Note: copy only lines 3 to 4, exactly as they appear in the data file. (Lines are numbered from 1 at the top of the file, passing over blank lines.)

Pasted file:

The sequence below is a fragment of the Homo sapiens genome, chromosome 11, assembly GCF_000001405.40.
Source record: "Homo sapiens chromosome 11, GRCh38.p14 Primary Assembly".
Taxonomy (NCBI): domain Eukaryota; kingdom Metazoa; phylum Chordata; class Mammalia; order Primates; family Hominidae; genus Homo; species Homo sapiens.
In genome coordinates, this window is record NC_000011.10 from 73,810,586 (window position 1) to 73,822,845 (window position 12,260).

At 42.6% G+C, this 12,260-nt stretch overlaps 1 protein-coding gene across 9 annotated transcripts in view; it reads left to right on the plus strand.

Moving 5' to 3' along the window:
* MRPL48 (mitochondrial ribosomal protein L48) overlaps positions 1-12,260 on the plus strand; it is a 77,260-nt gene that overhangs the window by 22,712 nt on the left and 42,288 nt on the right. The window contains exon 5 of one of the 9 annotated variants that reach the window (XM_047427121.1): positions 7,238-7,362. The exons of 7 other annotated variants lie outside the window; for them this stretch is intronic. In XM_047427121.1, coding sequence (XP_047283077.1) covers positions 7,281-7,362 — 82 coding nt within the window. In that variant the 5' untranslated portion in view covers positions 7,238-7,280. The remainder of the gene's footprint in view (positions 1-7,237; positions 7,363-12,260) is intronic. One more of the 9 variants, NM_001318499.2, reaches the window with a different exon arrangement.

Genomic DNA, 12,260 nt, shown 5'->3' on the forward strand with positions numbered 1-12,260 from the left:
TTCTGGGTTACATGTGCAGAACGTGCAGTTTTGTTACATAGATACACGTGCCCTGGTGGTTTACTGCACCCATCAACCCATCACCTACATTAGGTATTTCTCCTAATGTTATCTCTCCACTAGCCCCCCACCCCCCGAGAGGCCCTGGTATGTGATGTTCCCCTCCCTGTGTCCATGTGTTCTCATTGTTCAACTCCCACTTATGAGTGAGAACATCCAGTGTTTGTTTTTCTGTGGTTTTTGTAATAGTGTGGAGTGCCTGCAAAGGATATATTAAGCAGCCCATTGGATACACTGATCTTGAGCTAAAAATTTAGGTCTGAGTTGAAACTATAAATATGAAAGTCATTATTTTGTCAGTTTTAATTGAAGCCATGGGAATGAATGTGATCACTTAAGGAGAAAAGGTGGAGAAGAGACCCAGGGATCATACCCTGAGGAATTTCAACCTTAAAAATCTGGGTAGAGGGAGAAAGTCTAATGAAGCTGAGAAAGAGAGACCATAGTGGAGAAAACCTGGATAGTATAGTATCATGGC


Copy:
Taxonomy (NCBI): domain Eukaryota; kingdom Metazoa; phylum Chordata; class Mammalia; order Primates; family Hominidae; genus Homo; species Homo sapiens.
In genome coordinates, this window is record NC_000011.10 from 73,810,586 (window position 1) to 73,822,845 (window position 12,260).